Timely Album From Murali Coryell – ‘Mr. Senator’


murali-coryell-mr-senatorPolitics and the blues have gone hand in hand since the very beginning. W.C. Handy‘s, “Memphis Blues,” was originally a campaign song for Memphis mayoral candidate, and future political boss, Edward Crump, in 1909. On the other side of the coin, in the 1950s, J.B. Lenoir penned the controversial, “Eisenhower Blues,” which Parrot Records forced him to re-record as “Tax Paying Blues.” Now comes contemporary blues artist, Murali Coryell, with his 9th career release, Mr. Senator.

This soul blues paragon comes by his talent naturally. Murali is the grandson of Broadway star, Carol Bruce, and the son of jazz fusion great, Larry Coryell. Growing up as a self-proclaimed, “Dysfunctional Child,” he was raised around the likes of Jimi Hendrix, Miles Davis, and Carlos Santana. Before he ever received his BA in Music Theory and Composition from SUNY, New Paltz College, it wasn’t uncommon for folks such as George Benson to visit his family’s home. Early in his career, he backed Richie Havens, was a member of Duke Robillard’s touring band, and was quickly signed as a solo artist resulting in his first album, the Stax/Volt influenced Eyes Wide Open.

Mr. Senator, recorded in Austin, Texas and released October 7th, 2016, on the Shake-It-Sugar label, is a sweet, soul-drenched, 10 track offering. Known for using local session musicians while on tour, for this album Coryell is backed by Ernie Durawa on drums and Chris Alcaraz on bass. Special guests include prolific session bassist, Tony Levin, Grammy-nominated, jazz saxophonist, Bill Evans, and Texas Tornados veteran, Louie Ortega.

An even mix of original compositions and cover songs, the album kicks right off with the title track. Into the social upheaval that seemed to escort every aspect of the 2016 presidential race, Coryell adds his two cents about a particular candidate, without mentioning any names. We hear, loud and clear, both the political message, and the Santana influenced guitar work of Coryell, with Ortega’s second guitar blending in like salt on the rim of a margarita.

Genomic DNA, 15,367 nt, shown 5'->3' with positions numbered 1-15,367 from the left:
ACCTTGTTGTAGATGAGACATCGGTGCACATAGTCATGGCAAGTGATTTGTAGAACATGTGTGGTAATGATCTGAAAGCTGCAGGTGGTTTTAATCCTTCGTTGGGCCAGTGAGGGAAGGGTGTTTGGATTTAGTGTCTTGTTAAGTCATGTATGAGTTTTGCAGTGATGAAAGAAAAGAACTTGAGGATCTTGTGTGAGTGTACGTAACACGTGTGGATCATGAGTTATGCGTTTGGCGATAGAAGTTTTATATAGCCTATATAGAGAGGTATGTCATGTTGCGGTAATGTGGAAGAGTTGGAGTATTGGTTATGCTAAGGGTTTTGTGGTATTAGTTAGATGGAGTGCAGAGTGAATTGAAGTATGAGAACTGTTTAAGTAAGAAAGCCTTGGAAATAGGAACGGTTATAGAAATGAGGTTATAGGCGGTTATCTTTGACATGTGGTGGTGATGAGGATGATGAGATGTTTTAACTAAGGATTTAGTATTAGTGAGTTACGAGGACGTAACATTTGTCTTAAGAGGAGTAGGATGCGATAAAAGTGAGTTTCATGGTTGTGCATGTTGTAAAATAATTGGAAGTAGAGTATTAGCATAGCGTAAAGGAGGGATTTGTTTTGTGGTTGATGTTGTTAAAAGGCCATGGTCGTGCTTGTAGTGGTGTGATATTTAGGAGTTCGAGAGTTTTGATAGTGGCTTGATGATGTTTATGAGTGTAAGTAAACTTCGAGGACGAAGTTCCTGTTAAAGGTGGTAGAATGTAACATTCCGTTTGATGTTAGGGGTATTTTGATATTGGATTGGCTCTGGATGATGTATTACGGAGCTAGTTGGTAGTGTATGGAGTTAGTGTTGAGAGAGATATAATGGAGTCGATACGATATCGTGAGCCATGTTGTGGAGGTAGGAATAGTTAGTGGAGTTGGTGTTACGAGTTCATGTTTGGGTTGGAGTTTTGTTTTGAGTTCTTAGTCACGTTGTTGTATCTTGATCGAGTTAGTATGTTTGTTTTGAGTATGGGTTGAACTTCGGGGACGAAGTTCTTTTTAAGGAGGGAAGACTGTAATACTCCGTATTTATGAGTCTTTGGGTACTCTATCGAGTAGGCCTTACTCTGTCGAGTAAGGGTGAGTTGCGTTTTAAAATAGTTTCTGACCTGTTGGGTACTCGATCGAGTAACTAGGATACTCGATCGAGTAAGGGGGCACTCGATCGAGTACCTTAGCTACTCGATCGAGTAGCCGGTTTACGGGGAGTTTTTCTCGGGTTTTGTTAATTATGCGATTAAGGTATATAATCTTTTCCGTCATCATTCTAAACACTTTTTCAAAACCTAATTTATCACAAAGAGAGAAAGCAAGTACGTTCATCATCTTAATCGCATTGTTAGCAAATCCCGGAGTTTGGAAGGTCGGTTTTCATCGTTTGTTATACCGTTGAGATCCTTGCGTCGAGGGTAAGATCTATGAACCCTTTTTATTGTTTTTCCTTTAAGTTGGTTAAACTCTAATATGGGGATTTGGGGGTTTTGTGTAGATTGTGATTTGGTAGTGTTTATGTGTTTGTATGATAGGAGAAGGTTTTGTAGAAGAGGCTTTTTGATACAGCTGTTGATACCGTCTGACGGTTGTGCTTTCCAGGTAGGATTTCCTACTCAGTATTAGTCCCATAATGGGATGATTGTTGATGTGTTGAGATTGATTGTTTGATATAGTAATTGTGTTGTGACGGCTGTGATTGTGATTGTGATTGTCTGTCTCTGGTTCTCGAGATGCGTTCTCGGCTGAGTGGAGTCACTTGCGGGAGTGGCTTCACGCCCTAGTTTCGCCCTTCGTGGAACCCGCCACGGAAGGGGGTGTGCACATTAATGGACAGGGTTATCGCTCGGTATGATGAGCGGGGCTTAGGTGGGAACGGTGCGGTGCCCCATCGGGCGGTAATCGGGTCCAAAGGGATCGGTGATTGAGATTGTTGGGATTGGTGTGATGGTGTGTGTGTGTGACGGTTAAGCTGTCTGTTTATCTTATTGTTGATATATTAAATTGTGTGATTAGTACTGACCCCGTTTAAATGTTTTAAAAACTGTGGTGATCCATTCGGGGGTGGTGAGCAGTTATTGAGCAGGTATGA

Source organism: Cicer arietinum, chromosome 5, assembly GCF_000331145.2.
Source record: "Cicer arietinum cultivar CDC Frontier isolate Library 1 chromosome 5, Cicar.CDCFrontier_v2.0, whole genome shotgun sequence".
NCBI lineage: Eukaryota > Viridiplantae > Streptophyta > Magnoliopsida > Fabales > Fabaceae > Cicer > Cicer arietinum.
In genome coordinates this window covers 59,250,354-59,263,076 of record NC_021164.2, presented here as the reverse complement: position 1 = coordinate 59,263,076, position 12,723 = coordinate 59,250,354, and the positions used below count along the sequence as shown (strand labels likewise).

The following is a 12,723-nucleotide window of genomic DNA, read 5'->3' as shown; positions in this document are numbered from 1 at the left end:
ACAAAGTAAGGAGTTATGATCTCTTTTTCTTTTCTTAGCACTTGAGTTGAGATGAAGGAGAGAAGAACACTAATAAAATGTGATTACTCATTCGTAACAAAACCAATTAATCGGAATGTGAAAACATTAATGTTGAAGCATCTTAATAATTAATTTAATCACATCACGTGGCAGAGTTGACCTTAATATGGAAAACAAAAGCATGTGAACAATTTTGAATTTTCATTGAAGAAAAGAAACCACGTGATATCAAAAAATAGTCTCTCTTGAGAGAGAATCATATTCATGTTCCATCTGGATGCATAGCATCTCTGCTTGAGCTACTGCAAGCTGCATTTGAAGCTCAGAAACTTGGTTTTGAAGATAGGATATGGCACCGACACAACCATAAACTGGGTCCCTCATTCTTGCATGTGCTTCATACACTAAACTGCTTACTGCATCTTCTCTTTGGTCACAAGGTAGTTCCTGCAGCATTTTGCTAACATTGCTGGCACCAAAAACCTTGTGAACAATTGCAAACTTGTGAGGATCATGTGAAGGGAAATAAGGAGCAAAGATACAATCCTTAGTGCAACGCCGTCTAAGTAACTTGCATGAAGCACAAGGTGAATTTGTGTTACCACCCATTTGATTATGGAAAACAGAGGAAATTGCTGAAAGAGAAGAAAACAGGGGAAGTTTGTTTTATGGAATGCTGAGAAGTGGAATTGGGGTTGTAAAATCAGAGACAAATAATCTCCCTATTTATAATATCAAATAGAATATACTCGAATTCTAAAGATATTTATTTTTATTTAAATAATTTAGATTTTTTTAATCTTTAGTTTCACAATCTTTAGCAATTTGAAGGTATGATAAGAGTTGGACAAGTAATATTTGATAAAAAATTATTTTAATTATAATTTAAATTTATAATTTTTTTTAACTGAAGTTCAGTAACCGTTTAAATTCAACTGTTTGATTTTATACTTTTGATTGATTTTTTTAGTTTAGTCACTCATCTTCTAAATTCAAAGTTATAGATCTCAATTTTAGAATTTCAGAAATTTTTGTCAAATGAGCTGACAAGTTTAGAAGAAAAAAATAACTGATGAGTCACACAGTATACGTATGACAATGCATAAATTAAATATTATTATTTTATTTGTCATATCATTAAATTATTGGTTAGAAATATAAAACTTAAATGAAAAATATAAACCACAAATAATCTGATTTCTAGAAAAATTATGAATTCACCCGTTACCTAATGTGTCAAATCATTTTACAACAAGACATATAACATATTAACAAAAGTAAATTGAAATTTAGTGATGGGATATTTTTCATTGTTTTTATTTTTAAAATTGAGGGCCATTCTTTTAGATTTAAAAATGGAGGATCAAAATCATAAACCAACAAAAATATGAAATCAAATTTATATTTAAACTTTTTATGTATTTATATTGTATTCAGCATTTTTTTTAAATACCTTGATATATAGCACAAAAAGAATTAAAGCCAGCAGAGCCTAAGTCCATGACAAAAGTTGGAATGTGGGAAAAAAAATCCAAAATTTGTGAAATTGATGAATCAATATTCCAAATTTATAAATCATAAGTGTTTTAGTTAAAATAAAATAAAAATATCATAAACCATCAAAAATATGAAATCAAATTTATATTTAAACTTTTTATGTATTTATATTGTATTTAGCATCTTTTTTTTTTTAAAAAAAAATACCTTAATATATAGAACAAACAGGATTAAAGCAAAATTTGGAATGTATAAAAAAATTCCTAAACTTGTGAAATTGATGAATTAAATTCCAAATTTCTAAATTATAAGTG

“Dysfunctional Child,” Coryell’s autobiographical track, pulls no punches in describing his painful upbringing. His warts and all descriptions really hit home, as does Coryell’s eventual redemption.

Murali really brings the goods with, “This Masquerade.” Written by Leon Russell, and made famous by George Benson (both mentors to Coryell), the guitar work is jazzy and precise, but its Coryell’s voice that really stands out. Although his vocals can’t be described as powerful, this moaning, heart-wrenching rendition had us hanging on every well known lyric.

His cover of the Stevie Wonder hit, “Higher Ground,” is a drum heavy rendition, performed in an almost country style. At first listen, we were taken a bit aback, but after a couple more spins, like a favorite pair of jeans, it fit just right.

Running the gamut on this album, Coryell ends it with his first career recording in Spanish. The final cut, “Tejanos,” is legit. Back with some nice, complimentary guitar work, is Ortega. We can hear this one packing dance floors from El Paso to Houston.

Trying to find a favorite on this one was difficult. Not because there aren’t several to choose from, but because they’re all so good in their unique and individual ways. From a blues perspective, we’re going with, “Slip Away.” Zac Harmon suggested that Coryell record this track, and we’re glad he did. As far as originals go, “My Pedal Board,” is both humorous and truthful, with a nice Gospel flavor. It will strike a chord with any traveling musician, and with any luck Murali will, indeed, start his own airline. That would be fine by us, as long as it doesn’t take time away from his playing.

Murali Coryell has, no doubt, matured musically in the 20 plus years since his first album release. We’re glad that the soul of the man is firmly intact, and we’re anxiously awaiting what he has in store for us next.

Artist: Murali Coryell

Title: Mr. Senator

Label: Shake-It-Sugar Records

Release: October 7th, 2016

Running Time: 44:43

Murali Coryell